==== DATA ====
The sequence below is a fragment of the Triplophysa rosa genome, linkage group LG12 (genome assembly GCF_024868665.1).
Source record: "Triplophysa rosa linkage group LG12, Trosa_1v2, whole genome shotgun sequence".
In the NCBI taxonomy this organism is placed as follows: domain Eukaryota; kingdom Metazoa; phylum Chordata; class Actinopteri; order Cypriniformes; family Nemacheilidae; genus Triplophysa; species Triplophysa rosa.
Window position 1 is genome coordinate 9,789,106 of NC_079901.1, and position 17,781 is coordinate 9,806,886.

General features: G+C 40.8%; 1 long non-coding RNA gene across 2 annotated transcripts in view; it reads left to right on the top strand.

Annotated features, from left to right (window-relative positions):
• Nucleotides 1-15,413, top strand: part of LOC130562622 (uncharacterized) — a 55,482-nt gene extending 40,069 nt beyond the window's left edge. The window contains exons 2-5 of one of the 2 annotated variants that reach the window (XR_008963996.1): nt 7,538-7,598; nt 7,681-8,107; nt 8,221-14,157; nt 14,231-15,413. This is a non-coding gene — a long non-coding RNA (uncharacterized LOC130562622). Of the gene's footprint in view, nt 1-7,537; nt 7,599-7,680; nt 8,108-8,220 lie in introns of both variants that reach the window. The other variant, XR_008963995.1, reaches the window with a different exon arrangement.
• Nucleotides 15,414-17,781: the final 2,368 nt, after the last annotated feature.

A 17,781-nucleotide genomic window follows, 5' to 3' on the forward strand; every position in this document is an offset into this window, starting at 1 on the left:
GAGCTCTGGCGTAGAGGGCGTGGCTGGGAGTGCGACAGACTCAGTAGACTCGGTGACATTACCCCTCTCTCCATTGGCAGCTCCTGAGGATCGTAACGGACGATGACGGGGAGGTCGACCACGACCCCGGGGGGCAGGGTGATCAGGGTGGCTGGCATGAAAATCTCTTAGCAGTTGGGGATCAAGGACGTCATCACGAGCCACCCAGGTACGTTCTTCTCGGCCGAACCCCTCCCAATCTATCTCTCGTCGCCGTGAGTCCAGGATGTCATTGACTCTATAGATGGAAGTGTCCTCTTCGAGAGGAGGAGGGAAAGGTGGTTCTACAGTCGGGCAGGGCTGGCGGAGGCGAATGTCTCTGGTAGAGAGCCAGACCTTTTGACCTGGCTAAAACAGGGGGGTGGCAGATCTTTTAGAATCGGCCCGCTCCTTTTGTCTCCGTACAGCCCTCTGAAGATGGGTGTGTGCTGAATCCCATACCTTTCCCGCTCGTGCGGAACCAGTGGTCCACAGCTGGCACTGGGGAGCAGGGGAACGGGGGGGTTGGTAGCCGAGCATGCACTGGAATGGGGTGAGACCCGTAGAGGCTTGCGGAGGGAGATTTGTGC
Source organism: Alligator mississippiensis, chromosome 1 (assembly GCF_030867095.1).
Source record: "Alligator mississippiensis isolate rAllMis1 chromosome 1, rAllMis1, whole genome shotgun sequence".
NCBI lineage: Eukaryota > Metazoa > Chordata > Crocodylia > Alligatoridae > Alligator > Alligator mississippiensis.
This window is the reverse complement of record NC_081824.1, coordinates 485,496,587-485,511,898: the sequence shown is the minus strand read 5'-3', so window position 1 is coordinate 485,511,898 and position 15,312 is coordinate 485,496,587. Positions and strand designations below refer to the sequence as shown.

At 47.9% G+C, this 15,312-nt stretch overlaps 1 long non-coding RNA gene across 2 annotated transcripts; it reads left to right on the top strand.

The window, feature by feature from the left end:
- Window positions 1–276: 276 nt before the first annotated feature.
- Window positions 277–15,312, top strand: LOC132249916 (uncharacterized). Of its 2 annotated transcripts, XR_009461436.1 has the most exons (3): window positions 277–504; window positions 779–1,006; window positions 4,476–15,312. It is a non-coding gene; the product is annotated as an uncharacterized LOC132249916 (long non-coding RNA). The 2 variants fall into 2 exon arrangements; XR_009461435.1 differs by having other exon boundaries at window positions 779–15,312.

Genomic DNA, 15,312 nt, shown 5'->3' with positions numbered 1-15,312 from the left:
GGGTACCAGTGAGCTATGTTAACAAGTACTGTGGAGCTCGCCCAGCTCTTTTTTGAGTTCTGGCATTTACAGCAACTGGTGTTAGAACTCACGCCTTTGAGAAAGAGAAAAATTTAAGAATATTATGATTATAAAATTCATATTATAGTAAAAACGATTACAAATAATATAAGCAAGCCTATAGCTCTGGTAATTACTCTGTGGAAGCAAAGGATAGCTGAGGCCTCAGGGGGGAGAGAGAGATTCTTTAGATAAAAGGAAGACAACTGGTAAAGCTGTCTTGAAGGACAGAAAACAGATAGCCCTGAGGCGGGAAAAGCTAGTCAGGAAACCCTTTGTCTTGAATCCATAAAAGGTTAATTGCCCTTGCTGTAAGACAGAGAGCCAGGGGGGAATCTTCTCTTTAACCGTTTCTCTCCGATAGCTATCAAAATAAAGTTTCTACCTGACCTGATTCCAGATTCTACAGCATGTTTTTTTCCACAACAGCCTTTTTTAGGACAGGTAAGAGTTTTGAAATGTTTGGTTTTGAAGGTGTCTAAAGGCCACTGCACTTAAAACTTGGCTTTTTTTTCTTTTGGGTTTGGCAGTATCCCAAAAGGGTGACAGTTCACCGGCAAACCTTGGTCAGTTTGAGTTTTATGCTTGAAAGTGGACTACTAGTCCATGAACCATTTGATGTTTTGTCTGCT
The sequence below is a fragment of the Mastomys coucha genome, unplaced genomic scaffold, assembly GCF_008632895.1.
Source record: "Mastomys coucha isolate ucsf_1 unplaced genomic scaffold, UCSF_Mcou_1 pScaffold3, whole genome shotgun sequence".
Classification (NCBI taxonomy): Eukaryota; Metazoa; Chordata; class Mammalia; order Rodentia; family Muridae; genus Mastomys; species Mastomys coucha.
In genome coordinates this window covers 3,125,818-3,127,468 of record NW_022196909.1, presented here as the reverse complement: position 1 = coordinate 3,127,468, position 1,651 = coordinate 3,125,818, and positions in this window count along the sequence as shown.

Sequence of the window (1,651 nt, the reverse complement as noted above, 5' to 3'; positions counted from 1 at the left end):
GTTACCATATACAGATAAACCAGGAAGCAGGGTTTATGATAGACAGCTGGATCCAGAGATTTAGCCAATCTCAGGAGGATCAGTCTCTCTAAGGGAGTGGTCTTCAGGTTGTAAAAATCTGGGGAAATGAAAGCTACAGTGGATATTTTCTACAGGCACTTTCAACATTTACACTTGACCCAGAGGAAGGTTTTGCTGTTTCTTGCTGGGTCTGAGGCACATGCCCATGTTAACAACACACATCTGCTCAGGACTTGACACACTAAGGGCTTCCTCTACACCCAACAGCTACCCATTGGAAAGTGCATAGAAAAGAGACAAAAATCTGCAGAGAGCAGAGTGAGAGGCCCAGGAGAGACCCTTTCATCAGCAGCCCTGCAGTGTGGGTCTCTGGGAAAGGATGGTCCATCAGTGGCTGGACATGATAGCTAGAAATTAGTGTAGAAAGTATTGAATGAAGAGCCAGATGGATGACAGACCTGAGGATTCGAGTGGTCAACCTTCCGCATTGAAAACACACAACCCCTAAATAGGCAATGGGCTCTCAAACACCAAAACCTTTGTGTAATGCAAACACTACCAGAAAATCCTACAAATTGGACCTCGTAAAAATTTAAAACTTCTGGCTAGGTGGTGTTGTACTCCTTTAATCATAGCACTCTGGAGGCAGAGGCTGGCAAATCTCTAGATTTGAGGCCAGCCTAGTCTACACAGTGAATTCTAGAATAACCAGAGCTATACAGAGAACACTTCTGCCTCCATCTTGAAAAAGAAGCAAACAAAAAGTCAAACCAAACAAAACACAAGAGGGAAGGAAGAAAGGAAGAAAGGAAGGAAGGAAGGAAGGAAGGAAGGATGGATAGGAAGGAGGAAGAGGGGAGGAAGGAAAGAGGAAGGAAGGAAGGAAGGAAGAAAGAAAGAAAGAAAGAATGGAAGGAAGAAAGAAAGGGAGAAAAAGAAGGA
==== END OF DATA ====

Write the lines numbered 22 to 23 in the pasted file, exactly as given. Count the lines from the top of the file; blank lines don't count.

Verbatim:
Source record: "Mastomys coucha isolate ucsf_1 unplaced genomic scaffold, UCSF_Mcou_1 pScaffold3, whole genome shotgun sequence".
Classification (NCBI taxonomy): Eukaryota; Metazoa; Chordata; class Mammalia; order Rodentia; family Muridae; genus Mastomys; species Mastomys coucha.